Throughout the years we have been following the success of startups that have originated from the academic field. Universities around the world foster the spirit of entrepreneurship by encouraging both students and professors to develop ideas and commercialize them. In Glasgow, UK, one company has pioneered the development of synthetic materials for 3D cell culture and bioprinting applications, Biogelx. Born as a spin-out of the University of Strathclyde in 2013, its founders quickly understood that they needed to focus on short and medium-term bioprinting objectives; that is, seek to create synthetical bioinks for drug development, to improve test processes and reduce costs. Now, they are moving even further as they recently announced a collaboration with 3D Biotechnology Solutions (3DBS), a leading 3D bioprinting and electrospinning technologies manufacturer in Brazil.
The collaboration will focus on bringing together the strengths of both companies to offer complete, tissue-specific bioprinting solutions with lower lead time in the Brazilian market, which will be useful for applications in regenerative medicine and drug discovery.
The joint effort is part of an international growth strategy program at Biogelx which aims to target public and private research institutions, universities and research consortiums in the Brazilian market.
“Over the past six years, we have built a reputation as the leading synthetic 3D cell culture scaffold brand. Working with 3DBS allows us to transform how we scale our business to provide a complete bioprinting platform for multiple cell culture applications,” suggested Sandy Bulloch, Director of Strategic Alliances at Biogelx. “This collaboration will accelerate the pace of our bioprinting innovation to provide the next generation of 3D tissue models.”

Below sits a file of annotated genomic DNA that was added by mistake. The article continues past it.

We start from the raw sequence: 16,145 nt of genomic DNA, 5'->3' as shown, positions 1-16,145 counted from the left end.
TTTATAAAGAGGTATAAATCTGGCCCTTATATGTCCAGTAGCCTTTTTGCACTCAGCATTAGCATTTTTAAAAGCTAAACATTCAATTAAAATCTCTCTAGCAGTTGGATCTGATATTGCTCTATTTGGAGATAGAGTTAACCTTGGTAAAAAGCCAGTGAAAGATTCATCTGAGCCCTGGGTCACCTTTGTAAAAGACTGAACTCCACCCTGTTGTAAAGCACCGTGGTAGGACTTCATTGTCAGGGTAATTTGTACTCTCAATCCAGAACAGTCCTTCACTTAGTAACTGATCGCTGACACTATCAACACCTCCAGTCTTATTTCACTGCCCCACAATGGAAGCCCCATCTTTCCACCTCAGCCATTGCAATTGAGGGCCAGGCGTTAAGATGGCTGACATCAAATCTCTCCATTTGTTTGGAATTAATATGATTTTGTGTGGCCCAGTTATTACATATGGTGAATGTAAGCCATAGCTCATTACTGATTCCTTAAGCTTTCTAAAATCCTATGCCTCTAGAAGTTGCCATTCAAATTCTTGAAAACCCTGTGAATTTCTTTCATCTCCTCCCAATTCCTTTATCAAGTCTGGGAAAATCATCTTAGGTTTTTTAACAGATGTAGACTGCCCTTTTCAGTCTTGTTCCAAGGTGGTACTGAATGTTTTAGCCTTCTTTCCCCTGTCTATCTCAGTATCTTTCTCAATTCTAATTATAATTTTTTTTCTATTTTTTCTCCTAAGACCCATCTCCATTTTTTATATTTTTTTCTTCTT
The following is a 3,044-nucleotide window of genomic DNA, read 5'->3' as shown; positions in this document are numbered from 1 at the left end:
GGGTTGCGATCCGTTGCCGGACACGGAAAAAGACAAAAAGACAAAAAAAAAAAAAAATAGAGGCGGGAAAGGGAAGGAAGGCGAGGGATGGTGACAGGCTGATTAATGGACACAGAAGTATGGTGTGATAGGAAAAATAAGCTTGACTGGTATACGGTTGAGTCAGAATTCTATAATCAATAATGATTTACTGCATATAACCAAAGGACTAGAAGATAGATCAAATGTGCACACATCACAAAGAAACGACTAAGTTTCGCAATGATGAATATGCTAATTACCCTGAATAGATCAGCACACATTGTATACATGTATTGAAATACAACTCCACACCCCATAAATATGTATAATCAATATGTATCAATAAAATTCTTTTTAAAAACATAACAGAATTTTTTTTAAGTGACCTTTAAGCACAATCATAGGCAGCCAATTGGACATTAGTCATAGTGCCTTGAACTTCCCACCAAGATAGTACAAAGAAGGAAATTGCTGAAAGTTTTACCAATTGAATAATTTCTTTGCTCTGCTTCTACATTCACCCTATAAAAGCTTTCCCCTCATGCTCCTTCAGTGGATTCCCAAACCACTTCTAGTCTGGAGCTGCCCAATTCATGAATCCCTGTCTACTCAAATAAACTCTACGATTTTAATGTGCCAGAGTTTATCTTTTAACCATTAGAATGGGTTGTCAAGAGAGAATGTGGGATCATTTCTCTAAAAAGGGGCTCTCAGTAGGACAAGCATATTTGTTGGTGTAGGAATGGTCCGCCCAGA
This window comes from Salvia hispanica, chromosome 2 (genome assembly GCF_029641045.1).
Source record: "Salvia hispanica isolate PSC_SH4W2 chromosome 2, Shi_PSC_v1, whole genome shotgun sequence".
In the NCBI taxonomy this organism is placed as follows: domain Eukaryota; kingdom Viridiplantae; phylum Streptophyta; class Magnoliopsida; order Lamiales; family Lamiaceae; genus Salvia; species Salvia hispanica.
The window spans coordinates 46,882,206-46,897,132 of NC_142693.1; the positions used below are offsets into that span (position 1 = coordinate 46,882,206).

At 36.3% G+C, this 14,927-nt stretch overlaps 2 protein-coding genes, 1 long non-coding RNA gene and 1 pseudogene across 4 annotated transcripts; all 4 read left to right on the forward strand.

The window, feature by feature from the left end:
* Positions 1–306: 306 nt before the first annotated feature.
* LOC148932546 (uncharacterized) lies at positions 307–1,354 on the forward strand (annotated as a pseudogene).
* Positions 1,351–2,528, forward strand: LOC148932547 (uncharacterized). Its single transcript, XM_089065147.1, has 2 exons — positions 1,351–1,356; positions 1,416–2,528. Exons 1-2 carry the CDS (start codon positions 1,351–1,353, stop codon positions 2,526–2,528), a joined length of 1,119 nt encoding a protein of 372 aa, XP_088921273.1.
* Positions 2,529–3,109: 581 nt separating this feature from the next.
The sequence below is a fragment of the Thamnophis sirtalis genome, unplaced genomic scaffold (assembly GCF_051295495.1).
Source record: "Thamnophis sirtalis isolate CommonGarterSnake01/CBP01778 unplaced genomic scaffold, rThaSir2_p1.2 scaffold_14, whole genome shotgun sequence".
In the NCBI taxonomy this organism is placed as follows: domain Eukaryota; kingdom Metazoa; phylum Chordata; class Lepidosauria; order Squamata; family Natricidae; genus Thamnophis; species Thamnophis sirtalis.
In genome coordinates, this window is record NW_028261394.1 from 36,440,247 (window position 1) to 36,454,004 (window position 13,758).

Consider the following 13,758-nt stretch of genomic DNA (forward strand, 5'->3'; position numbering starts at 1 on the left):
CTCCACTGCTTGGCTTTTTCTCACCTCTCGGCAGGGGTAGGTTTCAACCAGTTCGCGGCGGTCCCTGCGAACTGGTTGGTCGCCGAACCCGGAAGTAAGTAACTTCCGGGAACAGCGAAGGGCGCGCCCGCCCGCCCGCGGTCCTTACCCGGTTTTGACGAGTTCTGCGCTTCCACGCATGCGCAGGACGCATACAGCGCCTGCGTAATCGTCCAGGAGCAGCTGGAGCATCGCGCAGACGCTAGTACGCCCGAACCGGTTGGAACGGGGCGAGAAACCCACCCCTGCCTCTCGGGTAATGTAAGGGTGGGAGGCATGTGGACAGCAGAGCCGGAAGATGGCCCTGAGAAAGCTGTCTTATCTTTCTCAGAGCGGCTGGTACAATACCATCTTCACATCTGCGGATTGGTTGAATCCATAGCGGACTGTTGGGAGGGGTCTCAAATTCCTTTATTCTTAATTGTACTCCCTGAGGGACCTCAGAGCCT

In its early years, Biogelx developed hydrogels of synthetic peptides for cell culture applications. But after building on the success of its core technology, the company went on to design and develop a novel bioink product family: Biogelx™-INKs. According to the company, these hydrogel-based inks are biocompatible and easily printable, exhibiting excellent shear-thinning properties, which reduce the stress experienced by cells when subjected to the printing process. However, the key differentiator of these bioinks is the unique mix of their properties, which ensure versatility and consistency for bioprinting applications across many tissue types/cell lines. Today, Biogelx has become a leading synthetic peptide hydrogel manufacturer and has gained a global reputation in the area of 3D cell culture for both regenerative medicine and drug discovery.
Biogelx and 3DBS will be uniting to bring together the strengths of both companies to offer complete, tissue-specific bioprinting solutions for researchers in Brazil and to enable Brazilian customers to reduce lead time and logistic costs by purchasing Biogelx-INK products from 3DBS directly, they are already on sale at the 3DBS shop for local purchase.
Working in the field of tissue engineering, 3DBS has developed bioprinters, components for electrospinning technology, and now bioinks. One of the company’s main objectives is to participate in the construction of the future of regenerative medicine by developing equipment and applications capable of generating functional tissues. Via the partnership, 3DBS will provide specific bioinks for a variety of applications in Brazil that will support developing research projects, keeping the company’s goal in mind, which is to enable the construction of living human tissues.
“At 3DBS, our vision is to be a significant contributor to the construction of the future of regenerative medicine. By enabling customers to work with Biogelx-INKs using our bioprinters, such as Genesis, Reactor or Octopus, we are getting one step closer to our revolutionary goal. Together, we have the opportunity to deliver more tissue-specific like constructs for applications in regenerative medicine and drug discovery,” said Pedro Massaguer, co-founder and Innovation Strategist at 3DBS.
The bioprinting ecosystem in Brazil would benefit from a partnership like this, which could accelerate research efforts in the country. During our previous interviews with Brazilian 3D company founders, one thing stands out: they have once and again mentioned how much the country needs innovation to become a competitive force in the 3D printing and bioprinting worlds, and collaborations with European and North American established companies could bring them one step closer to their goal.[Images: Biogelx and 3DBS]
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